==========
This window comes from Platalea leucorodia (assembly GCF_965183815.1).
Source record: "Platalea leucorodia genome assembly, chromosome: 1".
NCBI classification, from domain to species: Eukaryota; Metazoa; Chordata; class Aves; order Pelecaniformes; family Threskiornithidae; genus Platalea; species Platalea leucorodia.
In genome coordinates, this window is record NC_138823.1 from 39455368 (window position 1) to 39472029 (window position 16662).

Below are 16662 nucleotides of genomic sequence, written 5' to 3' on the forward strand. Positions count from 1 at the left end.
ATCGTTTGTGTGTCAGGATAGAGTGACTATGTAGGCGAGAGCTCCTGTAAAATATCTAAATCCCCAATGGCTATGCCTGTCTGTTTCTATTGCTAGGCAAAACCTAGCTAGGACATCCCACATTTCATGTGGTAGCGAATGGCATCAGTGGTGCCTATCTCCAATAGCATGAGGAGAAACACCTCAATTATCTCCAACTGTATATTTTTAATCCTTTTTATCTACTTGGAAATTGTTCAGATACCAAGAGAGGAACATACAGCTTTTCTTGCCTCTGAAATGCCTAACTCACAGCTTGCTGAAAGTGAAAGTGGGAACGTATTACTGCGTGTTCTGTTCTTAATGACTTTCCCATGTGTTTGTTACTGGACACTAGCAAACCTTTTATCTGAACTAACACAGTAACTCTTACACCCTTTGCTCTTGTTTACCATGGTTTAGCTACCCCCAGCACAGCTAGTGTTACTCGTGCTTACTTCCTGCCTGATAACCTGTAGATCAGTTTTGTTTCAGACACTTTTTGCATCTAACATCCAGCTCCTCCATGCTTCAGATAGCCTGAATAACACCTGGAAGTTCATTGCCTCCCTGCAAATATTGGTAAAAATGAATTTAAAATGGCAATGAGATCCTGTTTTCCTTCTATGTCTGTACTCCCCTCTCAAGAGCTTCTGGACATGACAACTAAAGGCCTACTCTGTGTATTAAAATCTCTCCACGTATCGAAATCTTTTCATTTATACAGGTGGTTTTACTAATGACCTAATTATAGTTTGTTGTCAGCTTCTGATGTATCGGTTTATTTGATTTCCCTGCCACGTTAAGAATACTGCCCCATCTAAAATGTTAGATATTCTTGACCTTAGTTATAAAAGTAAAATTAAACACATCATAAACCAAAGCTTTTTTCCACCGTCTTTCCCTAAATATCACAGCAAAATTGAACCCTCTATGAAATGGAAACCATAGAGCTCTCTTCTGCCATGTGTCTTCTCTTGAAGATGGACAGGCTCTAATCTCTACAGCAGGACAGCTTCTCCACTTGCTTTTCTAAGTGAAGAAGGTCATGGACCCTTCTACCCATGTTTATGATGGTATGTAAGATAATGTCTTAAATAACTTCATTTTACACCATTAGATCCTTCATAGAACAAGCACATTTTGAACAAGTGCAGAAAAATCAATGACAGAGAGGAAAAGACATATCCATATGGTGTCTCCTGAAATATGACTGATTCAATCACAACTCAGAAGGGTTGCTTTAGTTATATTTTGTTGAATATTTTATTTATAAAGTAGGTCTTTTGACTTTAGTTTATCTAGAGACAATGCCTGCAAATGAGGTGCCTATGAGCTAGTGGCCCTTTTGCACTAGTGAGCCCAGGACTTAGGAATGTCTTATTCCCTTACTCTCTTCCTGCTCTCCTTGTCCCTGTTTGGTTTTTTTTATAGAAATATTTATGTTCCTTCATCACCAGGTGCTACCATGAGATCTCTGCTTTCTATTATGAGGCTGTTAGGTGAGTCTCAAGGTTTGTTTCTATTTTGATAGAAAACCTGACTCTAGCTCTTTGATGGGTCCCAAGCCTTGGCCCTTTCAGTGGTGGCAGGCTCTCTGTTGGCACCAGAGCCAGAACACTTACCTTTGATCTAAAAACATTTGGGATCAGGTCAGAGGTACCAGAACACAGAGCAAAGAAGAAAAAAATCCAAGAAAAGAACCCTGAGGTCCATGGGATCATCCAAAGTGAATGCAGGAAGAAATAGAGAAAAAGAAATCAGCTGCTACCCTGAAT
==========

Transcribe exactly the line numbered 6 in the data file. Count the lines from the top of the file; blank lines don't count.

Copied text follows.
ATCGTTTGTGTGTCAGGATAGAGTGACTATGTAGGCGAGAGCTCCTGTAAAATATCTAAATCCCCAATGGCTATGCCTGTCTGTTTCTATTGCTAGGCAAAACCTAGCTAGGACATCCCACATTTCATGTGGTAGCGAATGGCATCAGTGGTGCCTATCTCCAATAGCATGAGGAGAAACACCTCAATTATCTCCAACTGTATATTTTTAATCCTTTTTATCTACTTGGAAATTGTTCAGATACCAAGAGAGGAACATACAGCTTTTCTTGCCTCTGAAATGCCTAACTCACAGCTTGCTGAAAGTGAAAGTGGGAACGTATTACTGCGTGTTCTGTTCTTAATGACTTTCCCATGTGTTTGTTACTGGACACTAGCAAACCTTTTATCTGAACTAACACAGTAACTCTTACACCCTTTGCTCTTGTTTACCATGGTTTAGCTACCCCCAGCACAGCTAGTGTTACTCGTGCTTACTTCCTGCCTGATAACCTGTAGATCAGTTTTGTTTCAGACACTTTTTGCATCTAACATCCAGCTCCTCCATGCTTCAGATAGCCTGAATAACACCTGGAAGTTCATTGCCTCCCTGCAAATATTGGTAAAAATGAATTTAAAATGGCAATGAGATCCTGTTTTCCTTCTATGTCTGTACTCCCCTCTCAAGAGCTTCTGGACATGACAACTAAAGGCCTACTCTGTGTATTAAAATCTCTCCACGTATCGAAATCTTTTCATTTATACAGGTGGTTTTACTAATGACCTAATTATAGTTTGTTGTCAGCTTCTGATGTATCGGTTTATTTGATTTCCCTGCCACGTTAAGAATACTGCCCCATCTAAAATGTTAGATATTCTTGACCTTAGTTATAAAAGTAAAATTAAACACATCATAAACCAAAGCTTTTTTCCACCGTCTTTCCCTAAATATCACAGCAAAATTGAACCCTCTATGAAATGGAAACCATAGAGCTCTCTTCTGCCATGTGTCTTCTCTTGAAGATGGACAGGCTCTAATCTCTACAGCAGGACAGCTTCTCCACTTGCTTTTCTAAGTGAAGAAGGTCATGGACCCTTCTACCCATGTTTATGATGGTATGTAAGATAATGTCTTAAATAACTTCATTTTACACCATTAGATCCTTCATAGAACAAGCACATTTTGAACAAGTGCAGAAAAATCAATGACAGAGAGGAAAAGACATATCCATATGGTGTCTCCTGAAATATGACTGATTCAATCACAACTCAGAAGGGTTGCTTTAGTTATATTTTGTTGAATATTTTATTTATAAAGTAGGTCTTTTGACTTTAGTTTATCTAGAGACAATGCCTGCAAATGAGGTGCCTATGAGCTAGTGGCCCTTTTGCACTAGTGAGCCCAGGACTTAGGAATGTCTTATTCCCTTACTCTCTTCCTGCTCTCCTTGTCCCTGTTTGGTTTTTTTTATAGAAATATTTATGTTCCTTCATCACCAGGTGCTACCATGAGATCTCTGCTTTCTATTATGAGGCTGTTAGGTGAGTCTCAAGGTTTGTTTCTATTTTGATAGAAAACCTGACTCTAGCTCTTTGATGGGTCCCAAGCCTTGGCCCTTTCAGTGGTGGCAGGCTCTCTGTTGGCACCAGAGCCAGAACACTTACCTTTGATCTAAAAACATTTGGGATCAGGTCAGAGGTACCAGAACACAGAGCAAAGAAGAAAAAAATCCAAGAAAAGAACCCTGAGGTCCATGGGATCATCCAAAGTGAATGCAGGAAGAAATAGAGAAAAAGAAATCAGCTGCTACCCTGAAT